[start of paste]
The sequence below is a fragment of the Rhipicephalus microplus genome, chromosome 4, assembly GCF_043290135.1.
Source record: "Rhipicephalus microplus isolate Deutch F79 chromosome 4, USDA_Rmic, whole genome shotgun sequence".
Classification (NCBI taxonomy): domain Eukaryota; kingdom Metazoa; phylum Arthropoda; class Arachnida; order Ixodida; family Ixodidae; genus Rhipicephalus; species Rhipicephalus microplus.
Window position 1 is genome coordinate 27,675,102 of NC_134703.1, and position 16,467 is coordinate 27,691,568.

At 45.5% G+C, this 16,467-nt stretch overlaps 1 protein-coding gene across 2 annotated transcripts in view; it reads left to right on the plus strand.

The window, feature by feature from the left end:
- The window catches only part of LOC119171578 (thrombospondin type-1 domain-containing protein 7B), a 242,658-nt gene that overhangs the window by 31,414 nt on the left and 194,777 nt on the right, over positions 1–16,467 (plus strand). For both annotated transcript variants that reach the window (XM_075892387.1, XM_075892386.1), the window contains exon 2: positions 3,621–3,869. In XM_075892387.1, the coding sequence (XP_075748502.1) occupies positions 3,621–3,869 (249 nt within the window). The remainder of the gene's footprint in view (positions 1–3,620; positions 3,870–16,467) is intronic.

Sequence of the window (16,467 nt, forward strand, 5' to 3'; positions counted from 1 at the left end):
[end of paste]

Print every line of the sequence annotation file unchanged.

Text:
The sequence below is a fragment of the Rhipicephalus microplus genome, chromosome 4, assembly GCF_043290135.1.
Source record: "Rhipicephalus microplus isolate Deutch F79 chromosome 4, USDA_Rmic, whole genome shotgun sequence".
Classification (NCBI taxonomy): domain Eukaryota; kingdom Metazoa; phylum Arthropoda; class Arachnida; order Ixodida; family Ixodidae; genus Rhipicephalus; species Rhipicephalus microplus.
Window position 1 is genome coordinate 27,675,102 of NC_134703.1, and position 16,467 is coordinate 27,691,568.

At 45.5% G+C, this 16,467-nt stretch overlaps 1 protein-coding gene across 2 annotated transcripts in view; it reads left to right on the plus strand.

The window, feature by feature from the left end:
- The window catches only part of LOC119171578 (thrombospondin type-1 domain-containing protein 7B), a 242,658-nt gene that overhangs the window by 31,414 nt on the left and 194,777 nt on the right, over positions 1–16,467 (plus strand). For both annotated transcript variants that reach the window (XM_075892387.1, XM_075892386.1), the window contains exon 2: positions 3,621–3,869. In XM_075892387.1, the coding sequence (XP_075748502.1) occupies positions 3,621–3,869 (249 nt within the window). The remainder of the gene's footprint in view (positions 1–3,620; positions 3,870–16,467) is intronic.

Sequence of the window (16,467 nt, forward strand, 5' to 3'; positions counted from 1 at the left end):